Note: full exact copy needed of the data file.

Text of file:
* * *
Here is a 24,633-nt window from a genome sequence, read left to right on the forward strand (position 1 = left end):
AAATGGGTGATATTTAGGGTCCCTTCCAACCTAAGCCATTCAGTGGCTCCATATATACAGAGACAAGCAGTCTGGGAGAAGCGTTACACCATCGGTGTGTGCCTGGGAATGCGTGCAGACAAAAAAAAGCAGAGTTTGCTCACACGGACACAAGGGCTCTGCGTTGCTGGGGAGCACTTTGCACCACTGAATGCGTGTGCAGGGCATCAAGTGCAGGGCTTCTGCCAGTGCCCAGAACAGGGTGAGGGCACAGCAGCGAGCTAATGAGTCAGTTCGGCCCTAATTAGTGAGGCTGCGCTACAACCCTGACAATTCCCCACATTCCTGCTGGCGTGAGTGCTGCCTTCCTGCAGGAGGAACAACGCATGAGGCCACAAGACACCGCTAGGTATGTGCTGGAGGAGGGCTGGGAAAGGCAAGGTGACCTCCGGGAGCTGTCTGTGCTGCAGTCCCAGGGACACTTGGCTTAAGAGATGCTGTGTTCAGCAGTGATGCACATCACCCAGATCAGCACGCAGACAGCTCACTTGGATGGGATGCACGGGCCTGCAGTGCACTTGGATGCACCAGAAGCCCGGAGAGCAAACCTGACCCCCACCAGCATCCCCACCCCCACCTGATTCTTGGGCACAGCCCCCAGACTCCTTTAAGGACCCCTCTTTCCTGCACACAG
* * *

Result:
Here is a 24,633-nt window from a genome sequence, read left to right on the forward strand (position 1 = left end):
AAATGGGTGATATTTAGGGTCCCTTCCAACCTAAGCCATTCAGTGGCTCCATATATACAGAGACAAGCAGTCTGGGAGAAGCGTTACACCATCGGTGTGTGCCTGGGAATGCGTGCAGACAAAAAAAAGCAGAGTTTGCTCACACGGACACAAGGGCTCTGCGTTGCTGGGGAGCACTTTGCACCACTGAATGCGTGTGCAGGGCATCAAGTGCAGGGCTTCTGCCAGTGCCCAGAACAGGGTGAGGGCACAGCAGCGAGCTAATGAGTCAGTTCGGCCCTAATTAGTGAGGCTGCGCTACAACCCTGACAATTCCCCACATTCCTGCTGGCGTGAGTGCTGCCTTCCTGCAGGAGGAACAACGCATGAGGCCACAAGACACCGCTAGGTATGTGCTGGAGGAGGGCTGGGAAAGGCAAGGTGACCTCCGGGAGCTGTCTGTGCTGCAGTCCCAGGGACACTTGGCTTAAGAGATGCTGTGTTCAGCAGTGATGCACATCACCCAGATCAGCACGCAGACAGCTCACTTGGATGGGATGCACGGGCCTGCAGTGCACTTGGATGCACCAGAAGCCCGGAGAGCAAACCTGACCCCCACCAGCATCCCCACCCCCACCTGATTCTTGGGCACAGCCCCCAGACTCCTTTAAGGACCCCTCTTTCCTGCACACAG